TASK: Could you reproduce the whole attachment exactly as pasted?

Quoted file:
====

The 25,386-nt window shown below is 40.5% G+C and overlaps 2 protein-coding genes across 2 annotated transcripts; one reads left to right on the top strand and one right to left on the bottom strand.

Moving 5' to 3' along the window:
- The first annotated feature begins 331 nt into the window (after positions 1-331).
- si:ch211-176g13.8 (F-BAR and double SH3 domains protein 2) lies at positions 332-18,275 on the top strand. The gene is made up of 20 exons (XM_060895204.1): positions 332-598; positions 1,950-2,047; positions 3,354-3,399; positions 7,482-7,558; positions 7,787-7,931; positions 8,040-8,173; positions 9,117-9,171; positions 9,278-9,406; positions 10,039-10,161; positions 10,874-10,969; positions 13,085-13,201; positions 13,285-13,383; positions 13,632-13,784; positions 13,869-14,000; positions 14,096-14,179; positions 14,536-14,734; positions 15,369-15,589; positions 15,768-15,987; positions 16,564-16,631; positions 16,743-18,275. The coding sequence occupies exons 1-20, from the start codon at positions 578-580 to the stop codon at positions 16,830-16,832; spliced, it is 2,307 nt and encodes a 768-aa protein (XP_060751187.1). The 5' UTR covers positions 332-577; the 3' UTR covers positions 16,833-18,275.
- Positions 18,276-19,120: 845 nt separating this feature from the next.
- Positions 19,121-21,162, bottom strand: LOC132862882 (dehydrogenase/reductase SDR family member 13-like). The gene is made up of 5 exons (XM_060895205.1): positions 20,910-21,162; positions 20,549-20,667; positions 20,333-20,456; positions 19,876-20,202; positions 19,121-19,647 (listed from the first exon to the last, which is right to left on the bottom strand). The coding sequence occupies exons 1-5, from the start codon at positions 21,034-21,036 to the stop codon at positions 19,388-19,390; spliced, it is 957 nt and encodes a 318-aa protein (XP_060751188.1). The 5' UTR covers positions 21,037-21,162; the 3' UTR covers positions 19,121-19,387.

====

The 25,386-nt window shown below is 40.5% G+C and overlaps 2 protein-coding genes across 2 annotated transcripts; one reads left to right on the top strand and one right to left on the bottom strand.

Moving 5' to 3' along the window:
- The first annotated feature begins 331 nt into the window (after positions 1-331).
- si:ch211-176g13.8 (F-BAR and double SH3 domains protein 2) lies at positions 332-18,275 on the top strand. The gene is made up of 20 exons (XM_060895204.1): positions 332-598; positions 1,950-2,047; positions 3,354-3,399; positions 7,482-7,558; positions 7,787-7,931; positions 8,040-8,173; positions 9,117-9,171; positions 9,278-9,406; positions 10,039-10,161; positions 10,874-10,969; positions 13,085-13,201; positions 13,285-13,383; positions 13,632-13,784; positions 13,869-14,000; positions 14,096-14,179; positions 14,536-14,734; positions 15,369-15,589; positions 15,768-15,987; positions 16,564-16,631; positions 16,743-18,275. The coding sequence occupies exons 1-20, from the start codon at positions 578-580 to the stop codon at positions 16,830-16,832; spliced, it is 2,307 nt and encodes a 768-aa protein (XP_060751187.1). The 5' UTR covers positions 332-577; the 3' UTR covers positions 16,833-18,275.
- Positions 18,276-19,120: 845 nt separating this feature from the next.
- Positions 19,121-21,162, bottom strand: LOC132862882 (dehydrogenase/reductase SDR family member 13-like). The gene is made up of 5 exons (XM_060895205.1): positions 20,910-21,162; positions 20,549-20,667; positions 20,333-20,456; positions 19,876-20,202; positions 19,121-19,647 (listed from the first exon to the last, which is right to left on the bottom strand). The coding sequence occupies exons 1-5, from the start codon at positions 21,034-21,036 to the stop codon at positions 19,388-19,390; spliced, it is 957 nt and encodes a 318-aa protein (XP_060751188.1). The 5' UTR covers positions 21,037-21,162; the 3' UTR covers positions 19,121-19,387.